Dr Szoke was the author of the report and jointly commissioned by the Attorney General of Victoria and the Chief Justice of the Victorian Supreme Court
T he above quote has been incorporated into the start of the Review report (with the permission of the publisher). In many ways it sums up the challenge for us all, to understand our respective responsibilities to prevent and address sexual harassment, bullying and discrimination in the legal profession. This captured the tone of the final report into the Review of Sexual Harassment in the Victorian Courts and VCAT.
The Review of Sexual Harassment in the Victorian Courts and VCAT was initiated by the then Victorian attorney general, the Hon Jill Hennessey and the Victorian Chief Justice Anne Ferguson, on 14 July 2020. The Review was established as a proactive measure, accepting that regrettably the prevalence of sexual harassment, bullying and discrimination in the broader legal profession was high, and notwithstanding decades of legal protections and prohibitions being in place, that this was still an issue. The Terms of Reference of the Review specifically prioritised prevention as a key term of reference while also looking at the protections for people who had experienced sexual harassment, improvements in systems and processes and clarity around accountability. Importantly, the review incorporated consideration of judicial officers, and looked at conduct of all who participate in the court system in Victoria.
Following an extensive series of consultative processes, a partnership with the Victorian Equal Opportunity and Human Rights Commission, and a series of background papers and advice, (all of which are publicly available at: https://www.shreview.courts.vic.gov.au/ ) the Review identified three major themes:
- sexual harassment is an ‘open secret’ in the legal profession;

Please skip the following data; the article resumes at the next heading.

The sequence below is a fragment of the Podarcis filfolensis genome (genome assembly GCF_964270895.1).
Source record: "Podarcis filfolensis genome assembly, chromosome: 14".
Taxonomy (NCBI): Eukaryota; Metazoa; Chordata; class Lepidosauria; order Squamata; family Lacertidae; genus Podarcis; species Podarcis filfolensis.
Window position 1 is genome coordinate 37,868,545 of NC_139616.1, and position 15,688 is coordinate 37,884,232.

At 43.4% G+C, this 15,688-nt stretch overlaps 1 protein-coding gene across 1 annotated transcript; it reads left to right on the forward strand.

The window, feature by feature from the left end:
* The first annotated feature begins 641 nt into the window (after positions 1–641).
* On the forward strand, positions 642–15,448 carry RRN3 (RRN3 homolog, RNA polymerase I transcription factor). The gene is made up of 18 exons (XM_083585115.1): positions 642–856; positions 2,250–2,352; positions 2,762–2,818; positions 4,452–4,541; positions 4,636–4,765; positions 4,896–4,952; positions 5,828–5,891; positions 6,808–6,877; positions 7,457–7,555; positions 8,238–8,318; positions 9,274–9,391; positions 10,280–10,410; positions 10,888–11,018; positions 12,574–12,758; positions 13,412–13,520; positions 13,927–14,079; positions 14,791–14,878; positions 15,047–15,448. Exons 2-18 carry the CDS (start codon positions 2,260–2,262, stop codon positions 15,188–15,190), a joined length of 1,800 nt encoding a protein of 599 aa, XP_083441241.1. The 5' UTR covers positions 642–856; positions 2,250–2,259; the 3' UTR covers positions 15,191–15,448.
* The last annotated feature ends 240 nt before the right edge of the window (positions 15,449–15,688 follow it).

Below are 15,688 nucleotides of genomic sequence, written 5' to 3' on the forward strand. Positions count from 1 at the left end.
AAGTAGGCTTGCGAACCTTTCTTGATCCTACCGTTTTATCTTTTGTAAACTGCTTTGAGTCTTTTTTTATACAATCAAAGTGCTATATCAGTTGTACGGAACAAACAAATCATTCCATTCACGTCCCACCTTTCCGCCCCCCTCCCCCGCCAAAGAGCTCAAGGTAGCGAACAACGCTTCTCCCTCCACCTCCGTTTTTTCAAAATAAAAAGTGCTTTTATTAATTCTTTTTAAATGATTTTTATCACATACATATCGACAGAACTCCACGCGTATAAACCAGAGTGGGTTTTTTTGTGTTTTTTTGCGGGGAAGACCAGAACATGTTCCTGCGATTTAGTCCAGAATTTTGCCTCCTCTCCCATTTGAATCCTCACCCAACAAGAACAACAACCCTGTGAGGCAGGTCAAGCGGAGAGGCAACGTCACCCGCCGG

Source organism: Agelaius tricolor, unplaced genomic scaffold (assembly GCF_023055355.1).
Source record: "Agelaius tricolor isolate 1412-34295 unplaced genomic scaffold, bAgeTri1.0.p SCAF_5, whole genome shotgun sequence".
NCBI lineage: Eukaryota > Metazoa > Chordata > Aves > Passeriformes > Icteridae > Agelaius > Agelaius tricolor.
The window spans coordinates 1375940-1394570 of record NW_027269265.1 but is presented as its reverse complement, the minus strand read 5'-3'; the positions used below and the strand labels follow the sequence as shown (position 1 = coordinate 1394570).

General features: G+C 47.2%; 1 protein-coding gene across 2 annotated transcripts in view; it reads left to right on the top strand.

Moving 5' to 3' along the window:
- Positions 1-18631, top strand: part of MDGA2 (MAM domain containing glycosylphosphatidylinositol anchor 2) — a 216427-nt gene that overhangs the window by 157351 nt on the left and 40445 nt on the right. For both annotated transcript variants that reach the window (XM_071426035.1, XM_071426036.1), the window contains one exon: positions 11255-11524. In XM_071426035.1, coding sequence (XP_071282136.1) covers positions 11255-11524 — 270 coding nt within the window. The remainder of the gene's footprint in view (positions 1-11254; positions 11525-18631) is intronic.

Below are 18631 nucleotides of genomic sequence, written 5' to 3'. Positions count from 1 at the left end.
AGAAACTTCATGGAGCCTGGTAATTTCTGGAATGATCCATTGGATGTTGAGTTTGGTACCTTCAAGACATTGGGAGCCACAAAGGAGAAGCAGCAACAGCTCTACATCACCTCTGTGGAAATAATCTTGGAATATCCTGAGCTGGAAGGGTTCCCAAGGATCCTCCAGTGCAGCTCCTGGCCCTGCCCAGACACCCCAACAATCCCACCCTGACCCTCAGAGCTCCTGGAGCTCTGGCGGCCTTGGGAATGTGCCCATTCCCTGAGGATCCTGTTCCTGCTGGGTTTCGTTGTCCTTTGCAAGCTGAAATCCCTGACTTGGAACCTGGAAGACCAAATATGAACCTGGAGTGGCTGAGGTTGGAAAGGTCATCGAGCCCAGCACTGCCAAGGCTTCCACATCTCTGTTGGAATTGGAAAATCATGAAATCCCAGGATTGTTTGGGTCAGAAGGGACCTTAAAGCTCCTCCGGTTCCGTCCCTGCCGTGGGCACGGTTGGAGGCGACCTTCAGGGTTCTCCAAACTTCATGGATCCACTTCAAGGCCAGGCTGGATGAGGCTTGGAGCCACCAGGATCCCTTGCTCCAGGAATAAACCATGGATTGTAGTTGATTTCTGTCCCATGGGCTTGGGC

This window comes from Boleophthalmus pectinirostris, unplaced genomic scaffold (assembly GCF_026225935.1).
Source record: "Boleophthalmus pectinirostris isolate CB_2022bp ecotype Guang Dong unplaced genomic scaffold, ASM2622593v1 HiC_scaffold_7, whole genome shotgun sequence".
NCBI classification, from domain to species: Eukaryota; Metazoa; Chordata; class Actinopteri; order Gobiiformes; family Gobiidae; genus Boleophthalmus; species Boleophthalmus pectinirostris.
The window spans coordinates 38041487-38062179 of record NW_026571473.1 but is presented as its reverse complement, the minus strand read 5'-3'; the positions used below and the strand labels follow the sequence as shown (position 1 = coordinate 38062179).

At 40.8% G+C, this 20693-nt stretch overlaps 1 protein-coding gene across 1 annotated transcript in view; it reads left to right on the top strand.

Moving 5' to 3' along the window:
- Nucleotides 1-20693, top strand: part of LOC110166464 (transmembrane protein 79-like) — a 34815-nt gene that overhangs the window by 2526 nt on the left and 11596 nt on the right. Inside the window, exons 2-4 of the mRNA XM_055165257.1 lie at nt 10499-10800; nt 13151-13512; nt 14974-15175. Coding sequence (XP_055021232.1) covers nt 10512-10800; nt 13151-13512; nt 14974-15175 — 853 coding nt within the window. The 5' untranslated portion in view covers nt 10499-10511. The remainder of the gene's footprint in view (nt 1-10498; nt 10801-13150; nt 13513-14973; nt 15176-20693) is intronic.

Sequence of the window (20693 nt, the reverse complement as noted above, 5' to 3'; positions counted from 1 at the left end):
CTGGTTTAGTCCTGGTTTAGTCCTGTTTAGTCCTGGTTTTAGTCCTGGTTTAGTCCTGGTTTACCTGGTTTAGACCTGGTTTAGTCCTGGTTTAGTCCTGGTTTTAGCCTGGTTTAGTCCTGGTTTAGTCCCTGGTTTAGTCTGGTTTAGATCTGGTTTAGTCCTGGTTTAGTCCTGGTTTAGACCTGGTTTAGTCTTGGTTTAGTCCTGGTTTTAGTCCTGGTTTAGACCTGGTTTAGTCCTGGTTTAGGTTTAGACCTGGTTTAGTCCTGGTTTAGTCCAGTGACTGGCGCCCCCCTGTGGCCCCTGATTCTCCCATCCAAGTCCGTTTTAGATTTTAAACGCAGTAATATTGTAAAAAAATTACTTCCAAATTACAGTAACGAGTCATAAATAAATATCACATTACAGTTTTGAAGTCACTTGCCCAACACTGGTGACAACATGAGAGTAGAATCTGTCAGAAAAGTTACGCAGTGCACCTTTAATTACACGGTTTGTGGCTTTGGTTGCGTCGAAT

- there are significant barriers preventing victim-survivors and witnesses from reporting sexual harassment that occurs in the courts and VCAT;
- sexual harassment is frequently reported as being perpetrated and experienced by barristers.
The Review made 20 recommendations, which aimed to provide: guidance about what constituted sexual harassment, avenues for reporting and addressing sexual harassment, policies and procedures which addressed the cultural health of the courts, specific statutory recommendations to make more explicit the coverage of judicial officers and also recommendations to address recruitment processes for Silks and judicial officers. Six outcomes were identified to be achieved as a result of the Review:
- Strong and effective leadership driving successful, long-term reform;
- A positive workplace culture;
- Diversity and gender equality;
- Victim-survivor centred support, reporting and response;
- Organisational capability and knowledge;
- Effective monitoring and evaluation.
The terms of reference focussed on the courts and VCAT, legal practitioners appearing in the courts and VCAT, the courts staff and judicial officers. Notwithstanding the terms of reference focussing specifically on the courts and VCAT, the consultative process exposed that the experience of sexual harassment by barristers or perpetrated by barristers was a common and constant theme. The Review identified that barristers’ roles in court proceedings impact the cultural norms of the courts and are a significant factor in some of the existing cultural problems within the courts. Harassing behaviour by barristers, including that directed at other barristers, occurred before formal court proceedings or in corridors outside courtrooms. Extreme competitiveness and aggressiveness was accepted by some as the norm among barristers and part of the nature of court practices. Many barristers reported that they are not confident that the current complaints process will protect them if they make complaints about s exual harassm ent.
It was noted that the Bar remains the major recruitment pool for judicial appointments and accordingly it was recommended that an additional step in the Senior Counsel recruitment process should require awareness of sexual harassment, completion of appropriate sexual harassment training and demonstration of appropriate conduct by applicants for Senior Counsel (recommendation 6).
This Review is one of many that addresses sexual harassment. Each part of the legal profession must focus on building a positive and healthy culture to ensure that all can contribute and participate in the legal profession, safely and equitably.
Some of the comments shared during the Review consultative process included:
"The bar is really hierarchical. There are steps you need to go through to move up. There is a celebration of senior people. When you come into that environment [as a young woman] it’s hard to be taken seriously.' "
"The bar is a boys’ club. It’s cracking but not yet breaking."
"I have seen sexual harassment multiple times at the bar… It is perpetrated by men. It is an issue dominated by men."